By 2 p.m. the waves of people disgorged from each Yamanote Line train looping central Tokyo had merged into a single, unceasing river. Fed by those overground trains and numerous subways too, the flow of 2.4 million people who use this station every day formed a human wave so unrelenting that even Moses would have thought twice before crossing.
It is among those crowds that we got our first real action of the day.
I learned later from Deputy Chief Kamei that Shibuya has one of the highest rates of drug-possession charges in Tokyo — about 10 times the metropolitan average. And, as part of their crackdown, the koban police officers are on the lookout for odd behavior.
“If the officers think someone might be under the influence of drugs (he mentioned blank stares and wandering eyes as clues), they will stop them, talk to them and maybe ask them to submit to a check of possessions. There are a lot of cases where people are caught with amphetamines,” Kamei said.
He was careful to explain that “under the Police Execution of Duties Law, if someone is acting strangely the police have the right to stop them and talk to them — it’s what we call shokumu shitsumon (police questioning).” However, he said, “searches of possessions may be done only with the consent of the subject.” (He added that “foreigners acting suspiciously are also subject to police questioning.” And it is worth noting that officers also have the power to demand to see foreigners’ alien registration cards, even in the absence of suspicious activity.)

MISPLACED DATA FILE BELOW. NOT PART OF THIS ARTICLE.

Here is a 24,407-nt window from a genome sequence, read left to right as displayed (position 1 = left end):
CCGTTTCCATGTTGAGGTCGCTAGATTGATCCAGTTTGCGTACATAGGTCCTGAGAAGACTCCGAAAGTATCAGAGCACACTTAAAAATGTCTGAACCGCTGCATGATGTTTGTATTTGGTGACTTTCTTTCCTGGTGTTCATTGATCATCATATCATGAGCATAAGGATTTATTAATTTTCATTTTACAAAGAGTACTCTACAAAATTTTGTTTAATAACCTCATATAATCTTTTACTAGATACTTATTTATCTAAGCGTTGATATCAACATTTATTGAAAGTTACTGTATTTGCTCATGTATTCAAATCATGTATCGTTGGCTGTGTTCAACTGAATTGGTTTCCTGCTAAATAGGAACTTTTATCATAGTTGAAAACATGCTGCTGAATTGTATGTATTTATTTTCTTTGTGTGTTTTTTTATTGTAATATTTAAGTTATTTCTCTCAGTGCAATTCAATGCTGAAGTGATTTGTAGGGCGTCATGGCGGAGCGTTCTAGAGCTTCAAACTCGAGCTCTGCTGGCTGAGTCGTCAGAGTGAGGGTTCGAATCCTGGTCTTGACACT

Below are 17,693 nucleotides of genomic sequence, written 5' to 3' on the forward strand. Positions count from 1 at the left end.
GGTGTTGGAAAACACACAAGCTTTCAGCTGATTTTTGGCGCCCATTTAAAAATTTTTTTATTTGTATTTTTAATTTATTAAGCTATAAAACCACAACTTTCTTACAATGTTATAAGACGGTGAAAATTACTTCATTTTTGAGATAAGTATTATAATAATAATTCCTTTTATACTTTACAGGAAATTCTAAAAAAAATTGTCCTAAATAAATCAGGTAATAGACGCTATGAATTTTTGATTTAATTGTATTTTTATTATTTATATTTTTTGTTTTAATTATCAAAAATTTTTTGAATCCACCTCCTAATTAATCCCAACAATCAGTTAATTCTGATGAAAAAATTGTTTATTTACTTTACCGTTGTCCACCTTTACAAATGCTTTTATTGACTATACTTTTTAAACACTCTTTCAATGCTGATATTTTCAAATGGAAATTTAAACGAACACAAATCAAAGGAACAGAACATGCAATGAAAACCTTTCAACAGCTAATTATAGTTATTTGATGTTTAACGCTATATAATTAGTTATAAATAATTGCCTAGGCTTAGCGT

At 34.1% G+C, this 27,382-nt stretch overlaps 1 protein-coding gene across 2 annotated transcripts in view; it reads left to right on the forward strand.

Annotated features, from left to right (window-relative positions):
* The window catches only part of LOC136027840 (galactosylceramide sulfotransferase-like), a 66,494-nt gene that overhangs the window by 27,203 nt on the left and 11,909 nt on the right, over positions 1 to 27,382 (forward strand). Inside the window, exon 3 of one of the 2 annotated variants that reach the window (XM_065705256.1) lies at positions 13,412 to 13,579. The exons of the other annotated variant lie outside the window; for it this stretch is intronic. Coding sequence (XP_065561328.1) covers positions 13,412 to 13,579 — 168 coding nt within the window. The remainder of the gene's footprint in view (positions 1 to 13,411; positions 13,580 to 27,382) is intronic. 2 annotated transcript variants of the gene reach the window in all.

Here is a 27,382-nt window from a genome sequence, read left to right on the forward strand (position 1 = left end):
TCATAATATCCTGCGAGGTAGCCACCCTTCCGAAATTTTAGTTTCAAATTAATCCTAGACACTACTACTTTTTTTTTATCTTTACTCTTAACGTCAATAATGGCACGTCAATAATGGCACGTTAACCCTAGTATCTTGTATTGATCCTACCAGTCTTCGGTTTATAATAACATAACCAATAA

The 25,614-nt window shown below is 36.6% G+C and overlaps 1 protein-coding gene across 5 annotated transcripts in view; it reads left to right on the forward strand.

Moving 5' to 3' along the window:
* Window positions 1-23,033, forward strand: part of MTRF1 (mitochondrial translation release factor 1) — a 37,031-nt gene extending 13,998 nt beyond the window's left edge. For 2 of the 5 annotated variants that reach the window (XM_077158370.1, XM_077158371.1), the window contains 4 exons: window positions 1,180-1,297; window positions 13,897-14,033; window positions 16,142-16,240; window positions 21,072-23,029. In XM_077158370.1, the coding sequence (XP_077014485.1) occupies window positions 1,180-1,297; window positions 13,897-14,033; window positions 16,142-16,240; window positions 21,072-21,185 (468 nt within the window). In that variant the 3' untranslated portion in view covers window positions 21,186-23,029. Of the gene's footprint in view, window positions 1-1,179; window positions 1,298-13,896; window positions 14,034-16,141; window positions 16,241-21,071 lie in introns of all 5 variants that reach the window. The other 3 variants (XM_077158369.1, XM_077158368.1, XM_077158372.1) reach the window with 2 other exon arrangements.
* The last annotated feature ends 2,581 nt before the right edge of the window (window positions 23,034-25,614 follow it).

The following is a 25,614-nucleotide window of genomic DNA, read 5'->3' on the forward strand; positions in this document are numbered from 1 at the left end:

Judging from what I was seeing, the police at Shibuya Station Koban are less interested in whether you look drugged out than whether or not you’re a man, your pockets are bulging and your eyebrows are plucked.
OK, so maybe the plucked eyebrows part is a coincidence. You see, men with plucked eyebrows in Shibuya often also have red- or yellow-dyed asymmetrical crew cuts, gold jewelry, sunglasses and either pajama-like tracksuits or half-open floral shirts. By my reckoning such people have about an 80 percent chance of being approached if they do so much as glance at the Shibuya Station Koban.
And cowering in front of The Japan Times’ finest will do them no good, either. One guy standing in front of me was quickly surrounded — one cop on either side — and asked to bring himself and his bum-bag inside. Apparently not realizing he had the right to say “no,” he apologized to his stunned girlfriend and glumly did as he was told. Two minutes later he was back, red-faced and leading his friend quickly away.